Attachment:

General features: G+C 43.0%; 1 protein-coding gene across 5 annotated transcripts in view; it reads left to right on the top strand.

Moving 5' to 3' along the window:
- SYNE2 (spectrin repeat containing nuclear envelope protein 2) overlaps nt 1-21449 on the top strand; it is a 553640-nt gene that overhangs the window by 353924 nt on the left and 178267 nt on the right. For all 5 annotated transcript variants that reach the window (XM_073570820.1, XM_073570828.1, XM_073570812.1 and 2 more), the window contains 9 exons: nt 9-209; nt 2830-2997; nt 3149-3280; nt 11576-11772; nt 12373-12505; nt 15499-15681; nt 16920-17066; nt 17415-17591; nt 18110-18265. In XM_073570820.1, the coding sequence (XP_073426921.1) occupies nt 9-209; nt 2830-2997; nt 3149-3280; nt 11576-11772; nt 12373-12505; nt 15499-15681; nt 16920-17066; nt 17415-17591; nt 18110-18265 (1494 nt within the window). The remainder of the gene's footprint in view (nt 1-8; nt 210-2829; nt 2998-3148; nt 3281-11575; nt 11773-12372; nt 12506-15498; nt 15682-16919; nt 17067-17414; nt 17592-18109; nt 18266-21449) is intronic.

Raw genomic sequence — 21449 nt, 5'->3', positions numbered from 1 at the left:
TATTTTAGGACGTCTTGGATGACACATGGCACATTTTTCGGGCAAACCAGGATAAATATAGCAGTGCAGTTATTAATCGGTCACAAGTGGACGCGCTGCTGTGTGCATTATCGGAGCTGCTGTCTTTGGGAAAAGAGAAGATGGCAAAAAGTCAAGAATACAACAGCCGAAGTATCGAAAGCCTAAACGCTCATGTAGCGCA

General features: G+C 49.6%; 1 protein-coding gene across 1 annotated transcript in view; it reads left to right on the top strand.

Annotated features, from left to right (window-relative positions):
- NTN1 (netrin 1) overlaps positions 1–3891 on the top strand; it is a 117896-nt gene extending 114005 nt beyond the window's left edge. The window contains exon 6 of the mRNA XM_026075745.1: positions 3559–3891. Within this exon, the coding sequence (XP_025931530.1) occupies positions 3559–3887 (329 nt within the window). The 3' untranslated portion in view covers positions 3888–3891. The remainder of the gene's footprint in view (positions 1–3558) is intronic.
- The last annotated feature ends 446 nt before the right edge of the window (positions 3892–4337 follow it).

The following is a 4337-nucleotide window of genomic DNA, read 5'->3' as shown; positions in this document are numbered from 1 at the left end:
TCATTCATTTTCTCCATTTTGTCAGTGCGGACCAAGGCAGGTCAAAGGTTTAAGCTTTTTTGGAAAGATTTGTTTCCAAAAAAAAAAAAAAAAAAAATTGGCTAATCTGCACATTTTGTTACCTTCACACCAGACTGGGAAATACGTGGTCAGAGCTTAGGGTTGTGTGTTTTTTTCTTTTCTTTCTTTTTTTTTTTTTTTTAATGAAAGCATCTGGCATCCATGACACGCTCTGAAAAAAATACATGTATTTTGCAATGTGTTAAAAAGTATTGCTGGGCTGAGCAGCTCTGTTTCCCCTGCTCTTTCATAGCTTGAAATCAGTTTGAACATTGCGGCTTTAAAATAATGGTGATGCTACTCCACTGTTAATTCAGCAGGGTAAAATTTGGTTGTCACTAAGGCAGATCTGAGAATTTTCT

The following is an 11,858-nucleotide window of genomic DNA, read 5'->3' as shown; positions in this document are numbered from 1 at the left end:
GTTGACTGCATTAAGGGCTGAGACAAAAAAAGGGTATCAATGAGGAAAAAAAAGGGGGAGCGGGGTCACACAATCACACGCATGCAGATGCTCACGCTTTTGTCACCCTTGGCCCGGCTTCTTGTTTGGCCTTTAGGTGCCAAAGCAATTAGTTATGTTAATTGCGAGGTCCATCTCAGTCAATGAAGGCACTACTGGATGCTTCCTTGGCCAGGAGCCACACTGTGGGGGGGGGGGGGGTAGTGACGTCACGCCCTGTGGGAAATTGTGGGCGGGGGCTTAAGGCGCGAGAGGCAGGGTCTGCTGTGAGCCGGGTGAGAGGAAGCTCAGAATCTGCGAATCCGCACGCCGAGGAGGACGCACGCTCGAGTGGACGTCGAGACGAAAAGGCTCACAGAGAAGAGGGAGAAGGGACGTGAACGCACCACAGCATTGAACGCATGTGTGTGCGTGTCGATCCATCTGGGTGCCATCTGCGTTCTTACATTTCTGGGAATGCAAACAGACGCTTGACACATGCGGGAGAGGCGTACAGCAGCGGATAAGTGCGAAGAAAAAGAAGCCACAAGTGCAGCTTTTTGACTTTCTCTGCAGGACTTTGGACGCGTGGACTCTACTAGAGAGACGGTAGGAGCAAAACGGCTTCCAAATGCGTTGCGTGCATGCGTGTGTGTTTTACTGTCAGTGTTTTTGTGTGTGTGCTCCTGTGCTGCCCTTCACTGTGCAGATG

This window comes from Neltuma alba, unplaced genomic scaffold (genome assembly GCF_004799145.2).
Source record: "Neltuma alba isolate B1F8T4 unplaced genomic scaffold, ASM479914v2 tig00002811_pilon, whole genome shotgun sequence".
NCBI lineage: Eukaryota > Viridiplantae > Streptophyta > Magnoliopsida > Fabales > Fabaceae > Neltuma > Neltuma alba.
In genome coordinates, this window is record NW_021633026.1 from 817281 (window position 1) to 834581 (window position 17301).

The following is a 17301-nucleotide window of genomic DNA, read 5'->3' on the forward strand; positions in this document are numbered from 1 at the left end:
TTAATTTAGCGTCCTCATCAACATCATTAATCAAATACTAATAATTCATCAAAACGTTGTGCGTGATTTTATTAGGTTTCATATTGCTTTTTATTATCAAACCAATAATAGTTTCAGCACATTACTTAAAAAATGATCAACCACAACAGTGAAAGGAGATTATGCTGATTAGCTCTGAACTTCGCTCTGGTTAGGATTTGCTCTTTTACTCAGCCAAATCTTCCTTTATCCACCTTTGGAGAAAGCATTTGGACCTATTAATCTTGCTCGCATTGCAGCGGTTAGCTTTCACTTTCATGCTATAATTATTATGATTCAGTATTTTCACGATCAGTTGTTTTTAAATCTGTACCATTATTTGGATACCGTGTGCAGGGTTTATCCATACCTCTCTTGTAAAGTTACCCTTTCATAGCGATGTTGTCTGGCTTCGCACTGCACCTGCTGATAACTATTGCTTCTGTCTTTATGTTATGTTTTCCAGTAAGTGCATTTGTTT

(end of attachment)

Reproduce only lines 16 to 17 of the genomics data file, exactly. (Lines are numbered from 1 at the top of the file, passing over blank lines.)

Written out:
NCBI lineage: Eukaryota > Viridiplantae > Streptophyta > Magnoliopsida > Fabales > Fabaceae > Neltuma > Neltuma alba.
In genome coordinates, this window is record NW_021633026.1 from 817281 (window position 1) to 834581 (window position 17301).